You Can Enjoy ‘Super Mario Maker 2’ Selfishly, But You Shouldn't
Super Mario Maker 2 is designed to be enjoyed with friends - and strangers, for that matter. Nintendo's new do-it-yourself Mario platformer for Switch packs a fantastically powerful construction tool, building upon its 2015 predecessor by adding Super Mario 3D World elements to the mix of course-crafting ingredients, and it encourages you to use its editing tools to realise imaginative results entirely of your own making. And then share them online, for others to play, enjoy, and rate accordingly.
The making of said stages can take a few moments to get used to, if you're well-practiced in the ways of the original Super Mario Maker, one of the Wii U's very best releases (and, seriously now, that console had a lot of great games... that not nearly enough people played). New radial menus are designed for speedy navigating but take a tick to click, and designing your layouts with the Switch docked, using the Joy-Cons or a Pro Controller, is undeniably less-intuitive than simply prodding and dragging with a fingertip.
But what if you're not the sharing type? Is there anything here for selfish, solo players with zero intent of shaping their own challenges, let alone putting them out there for the world to play? Turns out, unlike the Wii U game: yes, there's plenty to keep you busy. But it still needs stressing that Super Mario Maker 2 shines as a creative experience, and it's in its toolbox of environmental assets and enemy types, win conditions and wild expressions of originality.
First and foremost, there's a story mode in Super Mario Maker 2 - an absorbing, extensive feature that didn't factor into the 2015 game. The actual story side of it is super simplistic: Peach's castle has been erased from existence thanks to a reset rocket going off in its vicinity, so Mario is charged with completing levels to earn coins enough to rebuild it.
Initially, these levels, these jobs, are given to Nintendo's mascot by Toad, while Toadette will spend the money on labour and materials (and complain when the worker toads all take a nap). Later, Undodog will also chuck some work Mario's way, leading to one of the most pertinent questions, here: Undodog for Smash Bros, when? Seriously though, Undodog has a 3D model now, so it's a natural next step for the rubber-masked canine to leap into the cross-franchise fighter.
There's no connective tissue, no thematic coherence, between these story mode levels. Rather, they're designed to show off the wide array of features available to Super Mario Maker 2 creators, from the widely trailered slopes to the not-so-angry-on-every-skin sun that swoops down to burn your behind, and other elements like customisable snake-block paths and night-time themes. It's a world away from the old-school format of playing a select number of levels all set in a single world, before moving onto the next. Super Mario Maker 2 exists to celebrate the multicoloured magnificence of the overall Mario experience, from 8-bit beginnings to high-def catsuits and Meowser boss battles.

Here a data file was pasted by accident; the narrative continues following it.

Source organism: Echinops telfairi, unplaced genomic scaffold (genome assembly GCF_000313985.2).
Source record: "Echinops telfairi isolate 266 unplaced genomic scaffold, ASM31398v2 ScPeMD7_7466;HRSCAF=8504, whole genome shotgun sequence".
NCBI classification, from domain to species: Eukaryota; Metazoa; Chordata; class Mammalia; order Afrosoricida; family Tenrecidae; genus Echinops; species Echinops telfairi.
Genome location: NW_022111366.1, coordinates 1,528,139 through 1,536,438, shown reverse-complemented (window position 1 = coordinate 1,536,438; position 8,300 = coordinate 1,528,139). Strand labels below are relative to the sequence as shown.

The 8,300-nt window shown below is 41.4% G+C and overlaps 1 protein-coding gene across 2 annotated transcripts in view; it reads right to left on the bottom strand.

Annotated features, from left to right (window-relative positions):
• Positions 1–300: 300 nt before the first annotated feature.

And these levels get tricky, quickly. Toad is a mean taskmaster, and after a handful of one- and two-star levels, he'll toss in a three-star option or two, and the difficulty rockets. Not to the extent where you'll put your Switch down, switch it off and that's that - but where you're forced to really think about the design side of the levels, how they've been constructed, rather than simply focusing on getting to the end flag (or door, spinning thing, Bowser fight, and so forth).
It's through understanding the concept of these smarter, crueler courses, that you'll see Super Mario Maker 2 with new eyes - like Neo seeing inside the Matrix, if you like. You'll begin to see the lines that claws move on, as well as the claws themselves, spots on the level where hidden blocks are certain to be. You'll see the science behind the style, and then any goal becomes achievable. Well, most of them. You'll still lose all your five starting lives more than once, on a single stage. This is Super Mario Maker 2 - it's supposed to hurt while it makes you smile.
If you're done with story mode - and any stage can be beaten if you choose to cheat a little, using Luigi to automatically finish stages that your Mario simply cannot master (hands up, I've done that once - for research purposes, of course) - there's also Course World to explore. For this, you'll need to connect to the internet, which may be all you need to actually upload a few creations of your own. But if not, Course World is where you'll find player-made levels from around the globe.
There are just as haphazardly varied as story mode - more so, indeed, as players get creative with their win conditions. Beat three bowsers for the flag to appear, or collect 150 coins before you can exit, or find five keys to unlock your way to freedom before the clock runs out, et cetera. The sheer cleverness of some of these handcrafted courses is enough to make a Wii U-weaned Mario Maker like myself - not inexperienced by any means - feel like an absolute beginner. But in a brilliant way: it's easy to lose hours to picking through Course World, spying world record finish times and thinking, just for a second, that you can get close to them. It's the hope that kills you - five, ten, 15 times over, but still you keep trying, because if a course is online, it can be done.
Is Super Mario Maker 2 worth the money if you're only in it for yourself? Depends on your love for 2D Marios. If you can't get enough of them, yes, you need this in your life. But then, if you are such a fan, why wouldn't you want to build your own adventures and share them with like-minded players? What kind of monster are you?
Super Mario Maker 2 is released for Nintendo Switch on June 28.
Featured Image Credit: Nintendo